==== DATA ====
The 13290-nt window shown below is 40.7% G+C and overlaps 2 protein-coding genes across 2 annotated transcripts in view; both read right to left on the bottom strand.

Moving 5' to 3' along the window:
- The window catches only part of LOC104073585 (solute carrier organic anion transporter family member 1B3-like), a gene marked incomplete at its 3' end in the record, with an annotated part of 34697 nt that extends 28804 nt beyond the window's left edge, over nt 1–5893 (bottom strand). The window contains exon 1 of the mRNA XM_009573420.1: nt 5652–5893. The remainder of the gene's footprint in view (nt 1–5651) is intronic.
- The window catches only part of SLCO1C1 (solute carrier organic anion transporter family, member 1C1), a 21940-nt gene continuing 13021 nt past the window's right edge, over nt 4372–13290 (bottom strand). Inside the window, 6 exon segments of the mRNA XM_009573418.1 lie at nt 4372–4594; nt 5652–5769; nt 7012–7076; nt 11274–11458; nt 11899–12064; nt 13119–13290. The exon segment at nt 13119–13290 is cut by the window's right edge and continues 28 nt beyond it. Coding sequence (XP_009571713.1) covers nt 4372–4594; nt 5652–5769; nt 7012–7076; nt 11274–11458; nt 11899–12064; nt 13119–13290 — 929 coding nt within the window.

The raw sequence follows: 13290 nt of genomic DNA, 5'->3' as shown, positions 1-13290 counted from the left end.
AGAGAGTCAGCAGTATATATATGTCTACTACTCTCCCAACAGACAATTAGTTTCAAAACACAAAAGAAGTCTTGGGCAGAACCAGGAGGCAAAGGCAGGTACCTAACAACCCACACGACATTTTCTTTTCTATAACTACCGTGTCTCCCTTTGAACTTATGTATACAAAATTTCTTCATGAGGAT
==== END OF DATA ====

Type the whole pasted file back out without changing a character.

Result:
The 13290-nt window shown below is 40.7% G+C and overlaps 2 protein-coding genes across 2 annotated transcripts in view; both read right to left on the bottom strand.

Moving 5' to 3' along the window:
- The window catches only part of LOC104073585 (solute carrier organic anion transporter family member 1B3-like), a gene marked incomplete at its 3' end in the record, with an annotated part of 34697 nt that extends 28804 nt beyond the window's left edge, over nt 1–5893 (bottom strand). The window contains exon 1 of the mRNA XM_009573420.1: nt 5652–5893. The remainder of the gene's footprint in view (nt 1–5651) is intronic.
- The window catches only part of SLCO1C1 (solute carrier organic anion transporter family, member 1C1), a 21940-nt gene continuing 13021 nt past the window's right edge, over nt 4372–13290 (bottom strand). Inside the window, 6 exon segments of the mRNA XM_009573418.1 lie at nt 4372–4594; nt 5652–5769; nt 7012–7076; nt 11274–11458; nt 11899–12064; nt 13119–13290. The exon segment at nt 13119–13290 is cut by the window's right edge and continues 28 nt beyond it. Coding sequence (XP_009571713.1) covers nt 4372–4594; nt 5652–5769; nt 7012–7076; nt 11274–11458; nt 11899–12064; nt 13119–13290 — 929 coding nt within the window.

The raw sequence follows: 13290 nt of genomic DNA, 5'->3' as shown, positions 1-13290 counted from the left end.
AGAGAGTCAGCAGTATATATATGTCTACTACTCTCCCAACAGACAATTAGTTTCAAAACACAAAAGAAGTCTTGGGCAGAACCAGGAGGCAAAGGCAGGTACCTAACAACCCACACGACATTTTCTTTTCTATAACTACCGTGTCTCCCTTTGAACTTATGTATACAAAATTTCTTCATGAGGAT